Call for Applications
Deadline for submission: 30 April 2019
Launched in 2018 by the Wissenschaftskolleg and the International Research Center Work and
Human Life Cycle in Global History (re:work), the transnational network Working Futures brings
together sociologists, historians, philosophers, economists, law experts and anthropologists to
discuss current transformations in the world of work and the epistemological challenges they
raise for the historical and social sciences. The goal of the network is to create a space for mutual
exchange and understanding with respect to the futures of work, as well as work of the future,
among scholars from different disciplines and countries while centered around a Franco-German
nucleus. It endorses the premise that thinking about the futures of work requires an in-depth
knowledge and analysis of its contemporary mutations (the concrete forms they take, their causes
and repercussions). To this end, the network has developed an approach which examines the
transformations of work at the intersection of four processes: siliconization, financialization,
ecologization and democratization.
The term “solidarity” seems to have fallen out of theoretical fashion despite the fact that it has a
long history of describing the shared struggles of those oppressed by economic or political power structures. This conference aims to explore the past, present and future of “solidarity at work” on both the conceptual and empirical level. Its focus is on the world of work, which it wants to investigate from a transnational perspective. How have the concepts, conceptions and categories
of solidarity shaped labor and the labor movements of different countries? What about the divergent conceptual meanings and practices in these assorted contexts? How have power relations as well as people’s everyday life been changed by the various practices related to
solidarity? How do technological and managerial changes help to shift ideas and practices of solidarity? Do we see new forms emerging? Who are the agents of “solidarity at work” and what are the concrete mechanisms involved? More broadly, what are the levers and brakes of solidarity in the workplace today?
We want to explore these themes along three axes:
1) The History of the Concepts, Conceptions and Categories of Solidarity from a Transnational Perspective“Solidarity” is a concept that is easy to caricature because of its abstractness. But there are also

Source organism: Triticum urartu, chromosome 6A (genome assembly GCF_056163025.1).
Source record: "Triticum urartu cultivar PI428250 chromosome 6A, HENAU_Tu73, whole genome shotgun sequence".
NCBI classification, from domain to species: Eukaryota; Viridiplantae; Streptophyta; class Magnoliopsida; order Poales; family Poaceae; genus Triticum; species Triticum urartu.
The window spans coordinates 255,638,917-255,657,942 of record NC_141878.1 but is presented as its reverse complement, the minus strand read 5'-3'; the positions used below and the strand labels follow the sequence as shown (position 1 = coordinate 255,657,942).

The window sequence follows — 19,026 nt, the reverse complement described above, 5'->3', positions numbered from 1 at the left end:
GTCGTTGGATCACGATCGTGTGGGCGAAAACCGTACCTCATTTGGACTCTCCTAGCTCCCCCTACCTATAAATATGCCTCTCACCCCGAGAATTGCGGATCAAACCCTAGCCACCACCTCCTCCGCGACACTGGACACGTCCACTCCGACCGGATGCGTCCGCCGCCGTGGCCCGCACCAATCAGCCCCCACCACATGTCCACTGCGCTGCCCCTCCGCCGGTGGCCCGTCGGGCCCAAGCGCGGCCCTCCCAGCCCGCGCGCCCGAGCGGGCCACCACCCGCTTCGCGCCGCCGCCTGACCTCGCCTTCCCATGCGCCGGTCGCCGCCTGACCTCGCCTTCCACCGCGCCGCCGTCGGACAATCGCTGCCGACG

more concrete conceptions and categories of solidarity that guide social practices and are embedded and expressed in them. Why has the concept of solidarity, narrowly defined as workplace solidarity, seemed to have lost its resonance? Has it been supplanted by other concepts such as “commons” or Gemeinwohlwirtschaft? Which actors are involved in the production of
categories of solidarity and in which social fields do these categorization processes take place? The first panel is interested in the genesis of such concepts, conceptions and categories and their long-term development in different countries. While the transnational network Working Futures focuses on a comparison between France and Germany, we also invite submissions that take into account other national traditions or transnational comparisons.
analyze whether these case studies can be understood by the traditional concepts, conceptions and categories of “solidarity” as well as just how theory and practice have influenced each other.
least because of new technologies which disrupt the traditional workplace and hence undermine
the social ties among co-workers. But we also see new forms of solidarity in play. Are these
merely new expressions of the old concept of solidarity, or do we need new certain conceptual
tools for grasping these phenomena? This third panel is interested in both descriptive and
normative accounts of new forms of solidarity and what “solidarity at work” could mean in the